You can use the Asymptote plot type to enter the equations of multiple horizontal, vertical, and/or slant asymptotes all in one line. The lines will appear dashed as is conventional for asymptotes. (If you don’t want dashed lines, used the regular Function plot type instead, or the Implicit plot type for vertical asymptotes.)

Since this plot type is designed specifically for asymptotes, you need to write the equations of the asymptotes in the “normal” way, which means `x = c`, `y = c`, and `y = mx + b`. Alternate forms usually won’t work.

This has changed slightly in the new GraphFree. Now, when you select Number Line as the grid type in the Axes & Grid panel, the plot panels will now contain number line inputs instead of the other plot types.

To enter data in a number line plot, you may enter multiple points and/or intervals separated by semicolons. Just as in the piecewise plot, you may use interval notation or inequalities to express your intervals. In interval notation, you may use `inf` to express an infinite interval.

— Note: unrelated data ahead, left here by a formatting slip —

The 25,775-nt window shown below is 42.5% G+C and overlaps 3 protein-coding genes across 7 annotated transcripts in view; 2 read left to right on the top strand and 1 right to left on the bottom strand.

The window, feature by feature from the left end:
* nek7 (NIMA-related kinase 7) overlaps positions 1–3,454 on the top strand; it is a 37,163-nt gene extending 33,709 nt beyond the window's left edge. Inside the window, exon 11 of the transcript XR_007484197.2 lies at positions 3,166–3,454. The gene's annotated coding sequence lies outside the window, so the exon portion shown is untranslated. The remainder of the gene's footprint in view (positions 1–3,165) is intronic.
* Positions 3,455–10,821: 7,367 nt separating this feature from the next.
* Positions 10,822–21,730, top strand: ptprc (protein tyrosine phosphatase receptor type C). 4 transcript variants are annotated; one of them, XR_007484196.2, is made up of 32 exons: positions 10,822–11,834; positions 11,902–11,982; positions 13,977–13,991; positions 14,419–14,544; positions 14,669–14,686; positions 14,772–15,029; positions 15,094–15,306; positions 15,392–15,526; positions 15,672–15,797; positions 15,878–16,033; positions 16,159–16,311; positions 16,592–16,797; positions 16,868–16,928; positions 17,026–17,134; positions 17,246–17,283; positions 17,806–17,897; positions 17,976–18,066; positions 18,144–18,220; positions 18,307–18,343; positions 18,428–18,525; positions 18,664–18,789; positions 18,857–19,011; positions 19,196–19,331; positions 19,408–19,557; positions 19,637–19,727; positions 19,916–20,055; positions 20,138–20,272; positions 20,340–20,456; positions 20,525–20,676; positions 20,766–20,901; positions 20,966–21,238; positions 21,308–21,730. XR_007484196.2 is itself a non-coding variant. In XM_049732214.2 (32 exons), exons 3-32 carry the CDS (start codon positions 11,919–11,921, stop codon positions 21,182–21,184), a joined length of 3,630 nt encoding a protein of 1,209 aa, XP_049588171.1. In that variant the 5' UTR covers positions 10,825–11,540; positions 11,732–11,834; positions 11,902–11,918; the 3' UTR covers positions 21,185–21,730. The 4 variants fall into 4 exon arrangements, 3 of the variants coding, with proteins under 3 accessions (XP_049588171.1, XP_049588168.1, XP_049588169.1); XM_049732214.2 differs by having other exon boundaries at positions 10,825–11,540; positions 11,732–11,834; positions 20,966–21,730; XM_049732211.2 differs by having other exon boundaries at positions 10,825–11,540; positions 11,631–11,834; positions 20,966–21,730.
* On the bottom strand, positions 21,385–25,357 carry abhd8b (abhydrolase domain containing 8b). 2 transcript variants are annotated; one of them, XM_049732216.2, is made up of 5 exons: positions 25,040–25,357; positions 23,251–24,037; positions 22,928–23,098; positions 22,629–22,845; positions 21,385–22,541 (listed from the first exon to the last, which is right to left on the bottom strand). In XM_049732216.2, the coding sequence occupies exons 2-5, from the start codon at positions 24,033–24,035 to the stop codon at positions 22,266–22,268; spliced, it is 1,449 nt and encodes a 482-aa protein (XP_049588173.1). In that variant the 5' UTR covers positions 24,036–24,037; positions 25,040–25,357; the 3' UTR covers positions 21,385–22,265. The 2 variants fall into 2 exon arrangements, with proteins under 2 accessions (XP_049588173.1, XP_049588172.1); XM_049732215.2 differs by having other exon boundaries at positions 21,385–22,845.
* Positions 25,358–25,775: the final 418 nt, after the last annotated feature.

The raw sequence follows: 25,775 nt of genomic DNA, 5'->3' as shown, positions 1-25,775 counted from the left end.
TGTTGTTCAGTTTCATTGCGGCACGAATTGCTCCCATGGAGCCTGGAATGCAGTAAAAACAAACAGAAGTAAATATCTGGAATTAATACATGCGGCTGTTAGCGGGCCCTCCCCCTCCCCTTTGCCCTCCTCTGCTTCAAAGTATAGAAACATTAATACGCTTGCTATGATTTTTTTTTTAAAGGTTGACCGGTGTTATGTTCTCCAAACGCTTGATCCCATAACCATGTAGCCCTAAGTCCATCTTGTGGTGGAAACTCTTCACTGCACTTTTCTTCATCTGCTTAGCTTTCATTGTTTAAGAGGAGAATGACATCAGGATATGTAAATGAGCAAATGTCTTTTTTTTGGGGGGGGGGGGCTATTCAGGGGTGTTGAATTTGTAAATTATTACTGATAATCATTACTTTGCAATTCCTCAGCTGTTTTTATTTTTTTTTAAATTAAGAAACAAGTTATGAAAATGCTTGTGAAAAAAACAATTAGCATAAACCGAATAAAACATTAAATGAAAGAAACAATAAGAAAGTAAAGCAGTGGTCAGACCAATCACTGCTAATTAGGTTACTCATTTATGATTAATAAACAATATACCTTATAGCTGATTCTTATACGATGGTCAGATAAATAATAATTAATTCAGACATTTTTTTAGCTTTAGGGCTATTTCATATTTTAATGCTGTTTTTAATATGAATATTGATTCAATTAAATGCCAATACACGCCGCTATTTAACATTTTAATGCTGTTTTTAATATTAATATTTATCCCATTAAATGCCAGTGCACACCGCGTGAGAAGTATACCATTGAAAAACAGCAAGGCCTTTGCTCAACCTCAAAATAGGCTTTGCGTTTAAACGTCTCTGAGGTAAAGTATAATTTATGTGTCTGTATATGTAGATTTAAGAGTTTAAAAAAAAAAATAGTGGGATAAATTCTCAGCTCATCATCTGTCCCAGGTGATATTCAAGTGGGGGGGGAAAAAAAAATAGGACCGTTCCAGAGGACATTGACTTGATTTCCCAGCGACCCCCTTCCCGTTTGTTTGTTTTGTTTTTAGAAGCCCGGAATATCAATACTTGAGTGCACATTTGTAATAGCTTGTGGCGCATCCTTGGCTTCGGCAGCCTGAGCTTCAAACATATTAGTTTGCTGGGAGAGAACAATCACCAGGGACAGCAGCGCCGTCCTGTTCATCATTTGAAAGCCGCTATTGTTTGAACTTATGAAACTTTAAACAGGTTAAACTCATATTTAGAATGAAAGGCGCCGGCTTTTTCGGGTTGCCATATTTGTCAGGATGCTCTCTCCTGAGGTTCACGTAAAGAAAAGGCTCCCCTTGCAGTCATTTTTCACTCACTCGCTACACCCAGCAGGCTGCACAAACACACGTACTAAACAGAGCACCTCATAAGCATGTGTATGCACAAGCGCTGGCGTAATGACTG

The usual procedure for pasting a graph—right-click, copy, then paste into your program—works exactly as expected in most programs. A few programs, however, need a little help to handle the pasting properly.

Microsoft Word can be one of those programs. If pasting into Word doesn’t seem to work, use the Paste Special command instead of the normal paste, and then select Device Independent Bitmap.

Graphfree is programmed to keep your graph from extending awkwardly beyond the edge of the grid and into the margins. Usually, that’s helpful. But once in a while you have a graph that just clips the edge of your viewing window, and that clipping effect looks a little bit off. Fortunately, you can compensate for it by extending the viewing window just a tiny bit.

Number lines cannot be shaded.